Equilibrium Selection in Static and Dynamic Entry Games
We experimentally examine equilibrium refinements in static and dynamic binary choice games of complete information with strategic complementarities known as â€œentryâ€ games. Our aim is to assess the predictive power of two different equilibrium selection principles. In static entry games, we test the theory of global games as an equilibrium selection device. This theory posits that players play games of complete information as if they were playing a related global game of incomplete information. In dynamic entry games, individuals decide not only whether to enter but also when to enter. Once entry occurs it is irreversible. The number of people who have already entered is part of the state description, and individuals can condition their decisions on that information. If the state variable does not indicate that entry is dominated, the efficient subgame perfect equilibrium prediction calls for all players to enter. Further, if there is a cost of delay, entry should occur immediately, thereby eliminating the coordination problem. This subgame perfect entry threshold in the dynamic game will generally differ from the global game threshold in static versions of the same entry game. Nevertheless, our experimental findings suggest that observed entry thresholds in both static and dynamic versions of the same entry game are surprisingly similar. The mean entry threshold in the static game lies below the global game equilibrium threshold while the mean entry threshold in the dynamic game lies above the efficient subgame perfect equilibrium threshold. An important implication of this finding is that if one were to observe only the value of the state variable and the number of people who enter by the end of the game one could not determine whether the static or the dynamic game had been played.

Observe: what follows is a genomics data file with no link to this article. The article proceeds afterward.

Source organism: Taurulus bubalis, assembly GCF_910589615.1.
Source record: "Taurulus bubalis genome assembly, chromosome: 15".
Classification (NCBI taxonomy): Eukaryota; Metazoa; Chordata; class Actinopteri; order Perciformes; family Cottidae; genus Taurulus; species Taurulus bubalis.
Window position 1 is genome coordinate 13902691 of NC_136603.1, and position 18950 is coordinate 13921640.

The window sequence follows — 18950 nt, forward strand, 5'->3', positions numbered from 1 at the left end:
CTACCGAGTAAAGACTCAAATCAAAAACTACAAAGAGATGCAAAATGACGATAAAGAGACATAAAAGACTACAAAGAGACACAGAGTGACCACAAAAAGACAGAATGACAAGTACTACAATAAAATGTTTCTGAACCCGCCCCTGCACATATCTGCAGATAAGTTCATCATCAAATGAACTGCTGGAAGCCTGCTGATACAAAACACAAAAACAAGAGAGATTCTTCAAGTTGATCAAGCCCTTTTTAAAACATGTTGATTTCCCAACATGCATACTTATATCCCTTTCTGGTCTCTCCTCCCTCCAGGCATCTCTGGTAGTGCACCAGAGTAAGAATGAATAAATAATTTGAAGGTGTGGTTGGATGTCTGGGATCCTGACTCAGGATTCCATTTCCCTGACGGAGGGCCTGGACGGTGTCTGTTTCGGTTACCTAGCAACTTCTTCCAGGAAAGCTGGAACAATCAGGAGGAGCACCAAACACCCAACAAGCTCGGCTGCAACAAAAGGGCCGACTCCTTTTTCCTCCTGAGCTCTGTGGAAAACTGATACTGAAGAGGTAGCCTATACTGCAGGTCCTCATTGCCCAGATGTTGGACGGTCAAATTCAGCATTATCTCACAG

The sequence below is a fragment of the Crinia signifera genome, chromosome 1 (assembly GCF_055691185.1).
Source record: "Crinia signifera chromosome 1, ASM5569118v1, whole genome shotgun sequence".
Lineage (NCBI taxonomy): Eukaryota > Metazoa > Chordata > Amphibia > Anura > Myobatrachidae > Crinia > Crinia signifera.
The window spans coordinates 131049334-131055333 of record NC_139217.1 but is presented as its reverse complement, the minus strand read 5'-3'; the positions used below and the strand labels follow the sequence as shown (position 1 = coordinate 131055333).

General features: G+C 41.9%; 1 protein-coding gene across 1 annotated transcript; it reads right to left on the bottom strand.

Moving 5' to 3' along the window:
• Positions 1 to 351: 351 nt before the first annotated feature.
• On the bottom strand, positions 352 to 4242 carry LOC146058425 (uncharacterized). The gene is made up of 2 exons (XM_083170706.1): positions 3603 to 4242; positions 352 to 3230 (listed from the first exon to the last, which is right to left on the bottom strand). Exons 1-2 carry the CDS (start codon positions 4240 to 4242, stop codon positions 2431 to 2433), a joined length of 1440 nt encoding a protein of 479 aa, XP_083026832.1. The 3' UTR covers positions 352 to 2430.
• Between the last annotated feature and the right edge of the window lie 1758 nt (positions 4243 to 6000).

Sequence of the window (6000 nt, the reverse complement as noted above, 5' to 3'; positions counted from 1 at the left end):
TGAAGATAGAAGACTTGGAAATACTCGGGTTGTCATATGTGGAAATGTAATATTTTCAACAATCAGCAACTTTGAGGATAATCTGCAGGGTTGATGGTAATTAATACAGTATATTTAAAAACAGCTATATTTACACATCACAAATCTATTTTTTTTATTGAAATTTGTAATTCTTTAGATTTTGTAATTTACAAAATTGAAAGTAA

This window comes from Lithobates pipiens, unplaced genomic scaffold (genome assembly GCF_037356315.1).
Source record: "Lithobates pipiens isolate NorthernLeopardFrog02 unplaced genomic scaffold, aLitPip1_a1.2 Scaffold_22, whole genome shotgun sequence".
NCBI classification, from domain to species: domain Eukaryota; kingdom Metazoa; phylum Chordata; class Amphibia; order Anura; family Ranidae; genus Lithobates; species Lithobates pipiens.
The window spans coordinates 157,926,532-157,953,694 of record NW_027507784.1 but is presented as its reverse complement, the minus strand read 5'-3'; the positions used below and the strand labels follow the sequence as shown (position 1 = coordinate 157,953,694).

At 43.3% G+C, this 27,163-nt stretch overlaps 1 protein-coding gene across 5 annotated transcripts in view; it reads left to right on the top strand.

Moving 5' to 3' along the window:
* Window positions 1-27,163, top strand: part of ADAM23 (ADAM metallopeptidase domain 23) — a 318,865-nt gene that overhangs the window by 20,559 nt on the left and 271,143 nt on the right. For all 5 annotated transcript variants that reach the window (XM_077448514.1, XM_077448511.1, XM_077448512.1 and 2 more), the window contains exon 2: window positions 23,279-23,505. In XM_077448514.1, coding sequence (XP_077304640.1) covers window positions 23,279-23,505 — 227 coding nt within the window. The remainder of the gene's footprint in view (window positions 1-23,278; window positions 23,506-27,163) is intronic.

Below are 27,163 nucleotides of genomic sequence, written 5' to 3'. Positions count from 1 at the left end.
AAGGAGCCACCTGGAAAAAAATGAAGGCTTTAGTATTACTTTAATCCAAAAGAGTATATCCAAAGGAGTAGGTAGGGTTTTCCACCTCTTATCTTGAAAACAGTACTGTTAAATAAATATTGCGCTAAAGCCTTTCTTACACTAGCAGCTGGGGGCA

|Date of creation:||Jan 2009|
|Date of revision:||Dec 2011|
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